Pereskia is a genus of about 25 tropical species and varieties of cacti that do not look much like other types of cacti, having substantial leaves and thin stems. They originate from the region between Brazil and Mexico. The genus is named after Nicolas-Claude Fabri de Peiresc, a 16th century French botanist, which also has been given its own subfamily Pereskioideae. Members of this genus are usually referred to as lemon vines, rose cacti or leaf cacti, though the latter also refers to the genus Epiphyllum.

Species of Pereskia generally resemble other types of plants, such as wild roses. Pereskia species have large, bright green, privet-like leaves and long spiny stems. Not always succulent plants, they can be classified as shrubs, climbing plants or slightly succulent trees. However, close examination shows spines developing from areoles, and the distinctive floral cup of the cactus family. Unlike Pereskiopsis, Maihuenia, Quiabentia and Austrocylindropuntia which have persistent succulent leaves, Pereskia is the only cactus genus that has persistent non-succulent leaves. It is believed that this is the origin of other cacti.

Shrub species usually grow to 1m in height, but climbing or arborescent species can reach 5 to 20 m. Flowers may appear alone or in clusters. They generally resemble roses and reach a diameter of 1 to 5 cm. Colors of the flower depend on each species and vary from white, yellow to magenta or red. Fruits are ordinarily spherical, of 2 to 5 cm diameter, and are wine red when ripe.

Most of the species are found in dry forests or thorny scrub, in tropical climates with a dry season of two to five months. They are found from southern Mexico to Colombia and Venezuela, and throughout the West Indies, as well as the eastern part of Brazil south to northern Uruguay and Argentina. Several types are native to the Andes in Peru and Bolivia, though not on the Pacific side. They have found in the US state of Florida, but are probably introductions rather than natives.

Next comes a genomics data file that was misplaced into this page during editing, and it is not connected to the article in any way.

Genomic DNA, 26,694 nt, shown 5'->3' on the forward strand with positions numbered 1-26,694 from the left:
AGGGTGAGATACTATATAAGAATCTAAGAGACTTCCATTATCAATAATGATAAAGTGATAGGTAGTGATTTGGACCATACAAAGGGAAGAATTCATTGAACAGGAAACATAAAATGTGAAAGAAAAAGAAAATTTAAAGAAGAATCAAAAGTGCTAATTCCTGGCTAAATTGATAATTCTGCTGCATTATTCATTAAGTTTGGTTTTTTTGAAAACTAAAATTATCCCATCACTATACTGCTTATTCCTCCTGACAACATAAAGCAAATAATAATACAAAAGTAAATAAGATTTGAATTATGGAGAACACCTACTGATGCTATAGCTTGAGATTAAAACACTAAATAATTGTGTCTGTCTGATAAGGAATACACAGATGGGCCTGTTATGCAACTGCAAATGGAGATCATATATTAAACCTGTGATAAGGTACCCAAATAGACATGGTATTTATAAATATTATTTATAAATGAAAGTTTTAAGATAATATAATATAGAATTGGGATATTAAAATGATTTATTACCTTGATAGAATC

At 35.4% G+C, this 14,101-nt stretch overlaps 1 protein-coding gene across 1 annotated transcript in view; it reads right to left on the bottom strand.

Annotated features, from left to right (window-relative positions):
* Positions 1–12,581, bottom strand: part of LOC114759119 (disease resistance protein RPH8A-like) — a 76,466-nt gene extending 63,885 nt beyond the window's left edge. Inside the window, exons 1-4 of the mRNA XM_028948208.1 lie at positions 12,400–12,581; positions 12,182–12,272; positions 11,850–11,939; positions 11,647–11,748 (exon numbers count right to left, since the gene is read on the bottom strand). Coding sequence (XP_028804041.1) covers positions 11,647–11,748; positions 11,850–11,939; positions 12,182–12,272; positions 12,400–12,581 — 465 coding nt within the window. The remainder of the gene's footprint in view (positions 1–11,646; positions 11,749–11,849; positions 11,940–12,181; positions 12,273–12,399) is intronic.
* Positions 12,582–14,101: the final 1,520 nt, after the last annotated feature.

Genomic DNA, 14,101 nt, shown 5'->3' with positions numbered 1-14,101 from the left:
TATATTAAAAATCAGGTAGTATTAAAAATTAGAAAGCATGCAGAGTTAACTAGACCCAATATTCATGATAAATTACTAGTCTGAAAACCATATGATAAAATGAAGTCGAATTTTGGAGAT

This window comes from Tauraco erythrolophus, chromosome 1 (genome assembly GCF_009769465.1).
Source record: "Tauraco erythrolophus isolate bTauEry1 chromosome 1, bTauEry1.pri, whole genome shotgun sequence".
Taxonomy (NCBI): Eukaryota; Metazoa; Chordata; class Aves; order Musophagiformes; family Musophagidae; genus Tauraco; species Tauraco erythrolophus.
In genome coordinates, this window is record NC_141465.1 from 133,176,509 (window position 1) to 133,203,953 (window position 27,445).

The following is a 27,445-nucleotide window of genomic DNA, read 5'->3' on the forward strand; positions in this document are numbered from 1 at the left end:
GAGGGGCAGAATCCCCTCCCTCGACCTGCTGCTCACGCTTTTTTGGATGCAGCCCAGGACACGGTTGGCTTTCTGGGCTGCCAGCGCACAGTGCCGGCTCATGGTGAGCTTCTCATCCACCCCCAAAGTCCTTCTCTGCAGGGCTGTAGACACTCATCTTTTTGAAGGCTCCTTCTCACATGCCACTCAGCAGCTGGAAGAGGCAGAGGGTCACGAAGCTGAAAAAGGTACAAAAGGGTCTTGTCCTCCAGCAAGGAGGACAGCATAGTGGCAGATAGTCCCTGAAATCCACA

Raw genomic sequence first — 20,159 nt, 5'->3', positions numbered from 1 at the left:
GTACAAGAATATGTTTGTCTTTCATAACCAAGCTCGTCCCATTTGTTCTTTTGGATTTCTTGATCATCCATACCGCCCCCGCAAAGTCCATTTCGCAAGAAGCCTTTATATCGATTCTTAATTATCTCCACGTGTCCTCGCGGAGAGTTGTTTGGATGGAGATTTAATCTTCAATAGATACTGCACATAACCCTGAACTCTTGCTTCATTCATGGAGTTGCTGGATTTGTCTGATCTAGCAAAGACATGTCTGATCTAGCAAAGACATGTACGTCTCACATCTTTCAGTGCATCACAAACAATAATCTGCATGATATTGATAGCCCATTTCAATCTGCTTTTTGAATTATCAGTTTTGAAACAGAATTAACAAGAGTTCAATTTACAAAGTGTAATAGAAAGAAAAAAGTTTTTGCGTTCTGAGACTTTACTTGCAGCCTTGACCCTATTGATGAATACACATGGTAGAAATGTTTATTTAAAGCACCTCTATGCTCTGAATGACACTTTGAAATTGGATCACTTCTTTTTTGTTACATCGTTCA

Most likely Charles Plumier collected the first Pereskia specimens from the West Indies between 1689 and 1695, but none of these have survived. Although Plumier described Pereskia in 1703, Linnaeus placed Plumier's two species in his Cactus, as 'C. pereskia and C. portacifolius. Philip Miller brought the original name back in 1754, and so by the rules of botanical nomenclature, he is credited as the author.

The genus Rhodocactus (A.Berger) F.M.Knuth has been brought into synonymy with this genus, as well as different orthographic variants: Peirescia Zucc. (orth. var.), Peireskia Steud. (orth. var.) and Perescia Lem. (orth. var.).


The genus is not of great economic importance, the most common usage being as hedges; they are easily transplanted and quickly grow into an impenetrable thicket, as well as flowering prolifically. Being more tolerant of moisture than more succulent cacti, they can be used as rootstock for grafting of Zygocactus to create miniature trees.

Pereskias have been naturalised in the Caribbean, the West Indies and West Africa.

These species contain tyramine, and phenethylamine.


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